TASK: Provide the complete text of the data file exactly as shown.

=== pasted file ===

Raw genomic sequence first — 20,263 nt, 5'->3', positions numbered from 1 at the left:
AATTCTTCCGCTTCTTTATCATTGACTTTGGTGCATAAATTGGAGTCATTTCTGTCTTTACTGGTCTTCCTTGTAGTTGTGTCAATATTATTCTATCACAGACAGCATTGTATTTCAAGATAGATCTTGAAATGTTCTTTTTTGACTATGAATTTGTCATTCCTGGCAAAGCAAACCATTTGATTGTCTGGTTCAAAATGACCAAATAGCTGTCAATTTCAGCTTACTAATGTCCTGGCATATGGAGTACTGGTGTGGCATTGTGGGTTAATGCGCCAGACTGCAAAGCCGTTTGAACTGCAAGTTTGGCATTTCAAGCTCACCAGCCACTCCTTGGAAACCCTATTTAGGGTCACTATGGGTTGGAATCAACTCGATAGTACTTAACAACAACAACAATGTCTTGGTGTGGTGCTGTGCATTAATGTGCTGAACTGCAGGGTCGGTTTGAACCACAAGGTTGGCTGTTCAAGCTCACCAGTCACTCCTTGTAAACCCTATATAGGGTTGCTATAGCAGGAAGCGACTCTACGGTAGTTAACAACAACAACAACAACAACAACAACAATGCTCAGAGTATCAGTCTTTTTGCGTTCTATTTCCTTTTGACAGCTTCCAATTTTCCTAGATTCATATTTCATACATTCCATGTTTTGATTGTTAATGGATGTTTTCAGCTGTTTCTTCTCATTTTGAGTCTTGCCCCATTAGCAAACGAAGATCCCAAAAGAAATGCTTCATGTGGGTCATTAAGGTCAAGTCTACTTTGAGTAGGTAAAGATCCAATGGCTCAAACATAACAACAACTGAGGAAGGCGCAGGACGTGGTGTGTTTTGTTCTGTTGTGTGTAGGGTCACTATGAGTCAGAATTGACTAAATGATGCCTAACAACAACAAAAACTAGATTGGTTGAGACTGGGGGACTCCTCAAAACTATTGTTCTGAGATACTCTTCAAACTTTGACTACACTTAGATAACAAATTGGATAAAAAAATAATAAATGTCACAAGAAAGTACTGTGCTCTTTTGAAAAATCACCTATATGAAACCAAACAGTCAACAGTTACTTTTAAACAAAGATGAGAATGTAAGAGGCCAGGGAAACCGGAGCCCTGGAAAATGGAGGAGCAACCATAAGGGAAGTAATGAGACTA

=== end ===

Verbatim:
Raw genomic sequence first — 20,263 nt, 5'->3', positions numbered from 1 at the left:
AATTCTTCCGCTTCTTTATCATTGACTTTGGTGCATAAATTGGAGTCATTTCTGTCTTTACTGGTCTTCCTTGTAGTTGTGTCAATATTATTCTATCACAGACAGCATTGTATTTCAAGATAGATCTTGAAATGTTCTTTTTTGACTATGAATTTGTCATTCCTGGCAAAGCAAACCATTTGATTGTCTGGTTCAAAATGACCAAATAGCTGTCAATTTCAGCTTACTAATGTCCTGGCATATGGAGTACTGGTGTGGCATTGTGGGTTAATGCGCCAGACTGCAAAGCCGTTTGAACTGCAAGTTTGGCATTTCAAGCTCACCAGCCACTCCTTGGAAACCCTATTTAGGGTCACTATGGGTTGGAATCAACTCGATAGTACTTAACAACAACAACAATGTCTTGGTGTGGTGCTGTGCATTAATGTGCTGAACTGCAGGGTCGGTTTGAACCACAAGGTTGGCTGTTCAAGCTCACCAGTCACTCCTTGTAAACCCTATATAGGGTTGCTATAGCAGGAAGCGACTCTACGGTAGTTAACAACAACAACAACAACAACAACAACAATGCTCAGAGTATCAGTCTTTTTGCGTTCTATTTCCTTTTGACAGCTTCCAATTTTCCTAGATTCATATTTCATACATTCCATGTTTTGATTGTTAATGGATGTTTTCAGCTGTTTCTTCTCATTTTGAGTCTTGCCCCATTAGCAAACGAAGATCCCAAAAGAAATGCTTCATGTGGGTCATTAAGGTCAAGTCTACTTTGAGTAGGTAAAGATCCAATGGCTCAAACATAACAACAACTGAGGAAGGCGCAGGACGTGGTGTGTTTTGTTCTGTTGTGTGTAGGGTCACTATGAGTCAGAATTGACTAAATGATGCCTAACAACAACAAAAACTAGATTGGTTGAGACTGGGGGACTCCTCAAAACTATTGTTCTGAGATACTCTTCAAACTTTGACTACACTTAGATAACAAATTGGATAAAAAAATAATAAATGTCACAAGAAAGTACTGTGCTCTTTTGAAAAATCACCTATATGAAACCAAACAGTCAACAGTTACTTTTAAACAAAGATGAGAATGTAAGAGGCCAGGGAAACCGGAGCCCTGGAAAATGGAGGAGCAACCATAAGGGAAGTAATGAGACTA